Since demonstrations broke out in Hong Kong three months ago against an extradition bill, the protests have largely been peaceful. Despite stern comments from Beijing in support of the Hong Kong government and rebuking the protesters, the resilience of the movement shows the substantial support it commands in Hong Kong.
While China’s state media have been very hostile toward the protest movement, other international media have been highly sympathetic toward it.
Numerous articles and videos have been produced to express support for the movement. Prominent Western politicians like US Senator Marco Rubio have written op-eds to criticize China over its handling of Hong Kong affairs.
At the end of the Group of Seven Summit in France, a statement was put out by G7 leaders to call on China to honor the Sino-British Joint Declaration of 1984 on Hong Kong. China rebuked the statement and called on outsiders not to interfere in its internal affairs.
For years since 1997, many people in Hong Kong have felt threatened by the tightening grip of Beijing over their city and feared the erosion of their precious freedoms and liberties as guaranteed under the “one country, two systems” policy. The people have made their voices heard, and they have done so in the signature Hong Kong way, by taking to the streets.
While foreign supporters of the protest movement have every right to make their views heard, it is deeply concerning to see how slanted the international coverage has been. For example, an article in The Guardian is titled “Hong Kong protests: brutal undercover police tactics spark outcry.”
This clickbait headline no doubt attracted many to read the article, and while police violence should indeed be condemned, this article has in essence associated the action of a few with the entire Hong Kong Police Force. The image of the Hong Kong police has taken a huge beating since the protests erupted in the city.
Violence should certainly be condemned, whoever commits it. The unfortunate thing is that there has been selective reporting in which the Hong Kong police have been excessively blamed. The Washington Times even called the protesters “freedom fighters.” Yet when Hong Kong police officers were beaten by pro-democracy protesters, no articles appeared to condemn their actions.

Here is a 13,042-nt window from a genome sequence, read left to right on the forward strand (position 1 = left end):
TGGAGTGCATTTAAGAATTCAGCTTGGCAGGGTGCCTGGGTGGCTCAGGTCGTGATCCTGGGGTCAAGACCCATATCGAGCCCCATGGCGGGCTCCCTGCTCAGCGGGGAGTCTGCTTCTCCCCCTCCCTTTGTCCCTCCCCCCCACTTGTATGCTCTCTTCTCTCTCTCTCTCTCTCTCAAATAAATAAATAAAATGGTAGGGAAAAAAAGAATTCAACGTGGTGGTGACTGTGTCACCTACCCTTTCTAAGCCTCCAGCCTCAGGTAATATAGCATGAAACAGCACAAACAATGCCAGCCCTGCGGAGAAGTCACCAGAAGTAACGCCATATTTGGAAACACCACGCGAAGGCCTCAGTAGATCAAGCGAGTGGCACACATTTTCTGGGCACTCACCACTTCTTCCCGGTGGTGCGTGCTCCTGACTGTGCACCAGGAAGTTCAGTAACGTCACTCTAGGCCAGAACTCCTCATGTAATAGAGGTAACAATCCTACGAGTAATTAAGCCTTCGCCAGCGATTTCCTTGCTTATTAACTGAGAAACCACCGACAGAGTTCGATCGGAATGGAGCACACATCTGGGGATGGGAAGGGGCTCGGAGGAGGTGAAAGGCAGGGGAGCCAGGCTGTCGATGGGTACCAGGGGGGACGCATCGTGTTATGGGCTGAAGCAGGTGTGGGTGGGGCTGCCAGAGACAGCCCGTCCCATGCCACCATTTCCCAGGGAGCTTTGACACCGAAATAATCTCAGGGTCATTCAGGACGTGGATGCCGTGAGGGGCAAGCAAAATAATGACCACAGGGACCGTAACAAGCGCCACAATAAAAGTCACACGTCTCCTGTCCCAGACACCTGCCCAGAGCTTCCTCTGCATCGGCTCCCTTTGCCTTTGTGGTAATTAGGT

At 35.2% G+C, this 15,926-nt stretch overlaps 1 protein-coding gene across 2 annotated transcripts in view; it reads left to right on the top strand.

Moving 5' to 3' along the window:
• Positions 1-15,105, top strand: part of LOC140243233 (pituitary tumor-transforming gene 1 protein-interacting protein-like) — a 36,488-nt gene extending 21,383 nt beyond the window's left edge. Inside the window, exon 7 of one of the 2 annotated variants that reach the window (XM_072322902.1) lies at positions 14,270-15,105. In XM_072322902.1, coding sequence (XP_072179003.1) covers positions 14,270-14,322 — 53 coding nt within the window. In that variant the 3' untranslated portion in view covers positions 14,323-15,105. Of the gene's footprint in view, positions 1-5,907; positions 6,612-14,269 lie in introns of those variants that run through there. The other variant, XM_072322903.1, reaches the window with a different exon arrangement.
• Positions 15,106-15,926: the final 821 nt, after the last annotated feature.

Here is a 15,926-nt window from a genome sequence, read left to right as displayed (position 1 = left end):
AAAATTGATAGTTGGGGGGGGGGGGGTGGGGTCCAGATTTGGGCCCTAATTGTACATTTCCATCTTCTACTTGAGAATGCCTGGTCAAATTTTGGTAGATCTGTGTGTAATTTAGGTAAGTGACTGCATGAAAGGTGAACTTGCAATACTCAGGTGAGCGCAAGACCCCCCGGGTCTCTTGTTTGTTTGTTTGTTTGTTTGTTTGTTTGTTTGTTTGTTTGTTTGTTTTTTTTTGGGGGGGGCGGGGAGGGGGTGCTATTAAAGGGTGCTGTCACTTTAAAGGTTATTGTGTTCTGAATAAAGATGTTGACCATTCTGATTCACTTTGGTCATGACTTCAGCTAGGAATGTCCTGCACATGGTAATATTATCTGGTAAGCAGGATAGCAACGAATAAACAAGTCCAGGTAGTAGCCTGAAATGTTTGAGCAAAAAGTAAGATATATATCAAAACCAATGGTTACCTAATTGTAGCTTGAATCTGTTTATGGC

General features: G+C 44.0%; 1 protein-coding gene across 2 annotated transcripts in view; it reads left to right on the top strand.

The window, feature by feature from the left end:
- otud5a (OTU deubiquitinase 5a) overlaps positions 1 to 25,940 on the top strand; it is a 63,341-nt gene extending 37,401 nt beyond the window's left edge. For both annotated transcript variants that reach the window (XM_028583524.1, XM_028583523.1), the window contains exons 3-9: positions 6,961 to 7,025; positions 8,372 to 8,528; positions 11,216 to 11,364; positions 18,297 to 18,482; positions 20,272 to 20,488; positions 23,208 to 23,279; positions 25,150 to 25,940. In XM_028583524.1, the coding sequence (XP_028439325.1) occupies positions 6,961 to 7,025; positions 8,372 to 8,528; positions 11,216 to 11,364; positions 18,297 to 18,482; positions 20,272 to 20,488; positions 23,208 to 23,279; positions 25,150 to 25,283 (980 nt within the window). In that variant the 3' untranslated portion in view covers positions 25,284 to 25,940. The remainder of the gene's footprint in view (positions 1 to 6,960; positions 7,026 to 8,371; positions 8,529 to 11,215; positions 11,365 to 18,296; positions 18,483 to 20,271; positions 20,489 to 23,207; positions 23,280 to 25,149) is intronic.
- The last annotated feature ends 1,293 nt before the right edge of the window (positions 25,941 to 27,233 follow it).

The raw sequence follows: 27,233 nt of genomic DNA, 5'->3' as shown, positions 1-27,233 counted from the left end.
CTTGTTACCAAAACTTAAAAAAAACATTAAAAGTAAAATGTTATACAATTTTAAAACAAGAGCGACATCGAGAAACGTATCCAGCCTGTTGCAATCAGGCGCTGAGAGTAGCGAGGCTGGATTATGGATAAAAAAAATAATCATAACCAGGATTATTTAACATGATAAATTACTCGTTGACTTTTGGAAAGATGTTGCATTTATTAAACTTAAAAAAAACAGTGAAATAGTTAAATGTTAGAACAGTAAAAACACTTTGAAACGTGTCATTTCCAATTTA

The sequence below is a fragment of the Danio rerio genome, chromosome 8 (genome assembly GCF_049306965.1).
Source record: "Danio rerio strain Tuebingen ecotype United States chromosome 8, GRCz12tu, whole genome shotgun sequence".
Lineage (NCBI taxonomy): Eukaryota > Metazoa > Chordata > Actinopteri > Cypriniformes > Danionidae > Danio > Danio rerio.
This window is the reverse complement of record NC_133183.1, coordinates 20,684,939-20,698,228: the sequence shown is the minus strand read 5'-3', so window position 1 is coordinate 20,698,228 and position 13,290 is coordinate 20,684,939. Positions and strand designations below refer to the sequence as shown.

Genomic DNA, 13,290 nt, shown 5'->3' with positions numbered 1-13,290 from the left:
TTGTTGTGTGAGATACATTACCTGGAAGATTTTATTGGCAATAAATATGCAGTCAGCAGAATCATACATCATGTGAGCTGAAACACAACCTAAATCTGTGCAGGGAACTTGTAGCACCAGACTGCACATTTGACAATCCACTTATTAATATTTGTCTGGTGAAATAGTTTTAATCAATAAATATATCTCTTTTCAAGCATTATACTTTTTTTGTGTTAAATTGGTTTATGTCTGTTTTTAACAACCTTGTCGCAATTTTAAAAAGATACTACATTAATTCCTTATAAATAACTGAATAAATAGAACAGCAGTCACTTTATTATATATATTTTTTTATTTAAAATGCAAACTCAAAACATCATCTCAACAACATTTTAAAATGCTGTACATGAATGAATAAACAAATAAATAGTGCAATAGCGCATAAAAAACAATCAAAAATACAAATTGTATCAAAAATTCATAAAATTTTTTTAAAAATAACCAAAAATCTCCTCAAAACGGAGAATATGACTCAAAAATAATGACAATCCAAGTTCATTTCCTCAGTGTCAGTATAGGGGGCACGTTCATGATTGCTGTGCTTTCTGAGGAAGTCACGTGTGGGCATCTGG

As well, when pro-Beijing protesters attacked pro-democracy protesters, a flurry of articles condemned the former. Terms like “thuggish proxies” and “vicious triads” were used to describe them.
This kind of slanted reporting ironically hurts the very same movement the international media set out to support and hardens sentiments within China against the protesters.
The overwhelmingly favorable international coverage of the protests has given credence to the Chinese government claims that the world is biased against China.
China is a rising power and has become substantially wealthier and more powerful in the last 40 years. However, the Chinese still have a sense of insecurity and feel the world has been very harsh toward them.
China endured a century of humiliation during the Qing Dynasty and was forced to concede Hong Kong to the United Kingdom in the aftermath of the second Opium War. China may be a strong power in the eyes of many countries, but it still haunted by the memories of its former weak self.
Therefore, it is paramount for the world to understand this. Journalists at international publications should be more objective in reporting the events in Hong Kong. The role of the media is to provide facts and strive to bridge differences to bring about change. Taking an activist stance and giving labels does not achieve this, but ironically makes The New York Times, The Guardian and other respected publications no different from the Global Times.
The slanted coverage of the Hong Kong protests may have made waves internationally but it has changed nothing on the ground. On the contrary, it has proved Beijing’s worst fears that the Western world, especially its media, is out to get it. This will only strengthen Beijing’s desire to double down on its efforts to control Hong Kong and in the end, the people of Hong Kong will pay the price.